The Logitech K350 is an old keyboard from around 2004, but it doesn't stop it from being a decent overall keyboard for the office. It has a slightly curved design, which makes it an ergonomic board that may help with wrist strain if you type for long periods. However, it does feel quite a bit cheap and the keystrokes feel very heavy, which seems to be counterproductive with its ergonomic design.
The Logitech K350 is a poor choice for gaming. Its switches have a lot of travel to them and require a very high force to get over the tactile bump. Gamers should look elsewhere for their needs.
The Logitech K350 can only be used with its USB receiver and isn't designed to be used with mobile devices.
The Logitech K350 is an acceptable keyboard for office use. It has a comfortable ergonomic design, but the overall typing experience is quite heavy and slow, which might not be the best if you type a lot at work. Also, if you're a heavy typer, this keyboard might be a bit loud for an open-office environment.
The Logitech K350 is a poor programming keyboard. Its overall typing quality is sub-par and feels very heavy. You also can't set macros, which is disappointing.
This is a rather big keyboard, especially due to the fact that it has a fixed wrist rest, so it does take a lot of space on your desk.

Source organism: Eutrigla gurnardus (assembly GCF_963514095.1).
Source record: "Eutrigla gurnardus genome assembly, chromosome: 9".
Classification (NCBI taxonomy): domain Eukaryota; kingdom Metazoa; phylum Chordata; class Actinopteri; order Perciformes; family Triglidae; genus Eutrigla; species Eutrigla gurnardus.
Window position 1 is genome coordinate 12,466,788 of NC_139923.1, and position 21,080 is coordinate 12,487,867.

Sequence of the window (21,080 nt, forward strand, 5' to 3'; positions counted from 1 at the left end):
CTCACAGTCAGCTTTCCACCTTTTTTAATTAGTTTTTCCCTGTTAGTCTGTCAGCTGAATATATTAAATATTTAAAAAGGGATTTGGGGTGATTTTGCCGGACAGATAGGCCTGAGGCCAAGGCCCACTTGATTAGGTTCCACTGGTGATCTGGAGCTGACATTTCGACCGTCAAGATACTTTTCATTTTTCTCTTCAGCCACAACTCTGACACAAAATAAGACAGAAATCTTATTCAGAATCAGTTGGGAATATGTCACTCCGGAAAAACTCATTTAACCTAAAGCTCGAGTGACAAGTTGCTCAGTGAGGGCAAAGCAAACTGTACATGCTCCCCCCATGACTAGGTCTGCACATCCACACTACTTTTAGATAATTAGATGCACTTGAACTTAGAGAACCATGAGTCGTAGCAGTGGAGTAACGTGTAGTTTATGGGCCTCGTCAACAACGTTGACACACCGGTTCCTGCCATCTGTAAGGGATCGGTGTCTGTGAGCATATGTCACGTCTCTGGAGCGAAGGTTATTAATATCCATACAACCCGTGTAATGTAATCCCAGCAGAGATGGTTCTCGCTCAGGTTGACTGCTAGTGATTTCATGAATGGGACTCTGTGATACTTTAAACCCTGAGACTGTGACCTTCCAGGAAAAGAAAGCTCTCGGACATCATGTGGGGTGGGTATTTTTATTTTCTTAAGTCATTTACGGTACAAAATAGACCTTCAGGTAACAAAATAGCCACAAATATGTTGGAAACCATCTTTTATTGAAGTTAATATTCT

This keyboard doesn't feel very premium, although it has a decent overall plastic build. The ABS printed keycaps feel rather cheap and the 4-degree angle feet feel a bit loose and flimsy. On the upside, the board doesn't have an alarming amount of flex.
The Logitech K350 has a wave-designed board for better ergonomics. It also has a fixed wrist rest that feels decently comfortable and you have two incline settings: 4 degrees and 8 degrees. However, since the keys have a lot of travel, it makes it quite hard to type for long periods of time and can become fairly tiring.
This keyboard doesn't have backlighting, so it's not ideal to use in dark environments. If you need a keyboard with backlighting, check out the HyperX Alloy Core RGB.
This keyboard only comes with a receiver extension cable.
While the Logitech K350 is wireless, it's not the most versatile as you can only pair it up with the Logitech Unifying USB receiver. Although it uses disposable AA batteries, the manufacturer rates the battery life at around three years, though we can't confirm this.
This keyboard comes with a lot of different extra features. It has dedicated media keys in the center of the upper part of its frame, and also features a fey shortcut keys for different actions such as screenshotting, opening up the calculator or music center, etc.
The Logitech K350 wireless keyboard has rubber dome switches that are very heavy and have a lot of travel. The bump to get to the actuation point is very heavy and requires a lot of force, and you'll almost need to bottom-out each key for them to register.
The typing experience provided by the Logitech K350 is sub-par. Typing feels very slow and heavy due to the long distance needed to register keystrokes. The keys are somewhat stable, but they can be a bit loud as you can clearly hear the spring coming back up on some keys like Shift and the spacebar. The overall typing experience can get tiring quite quickly.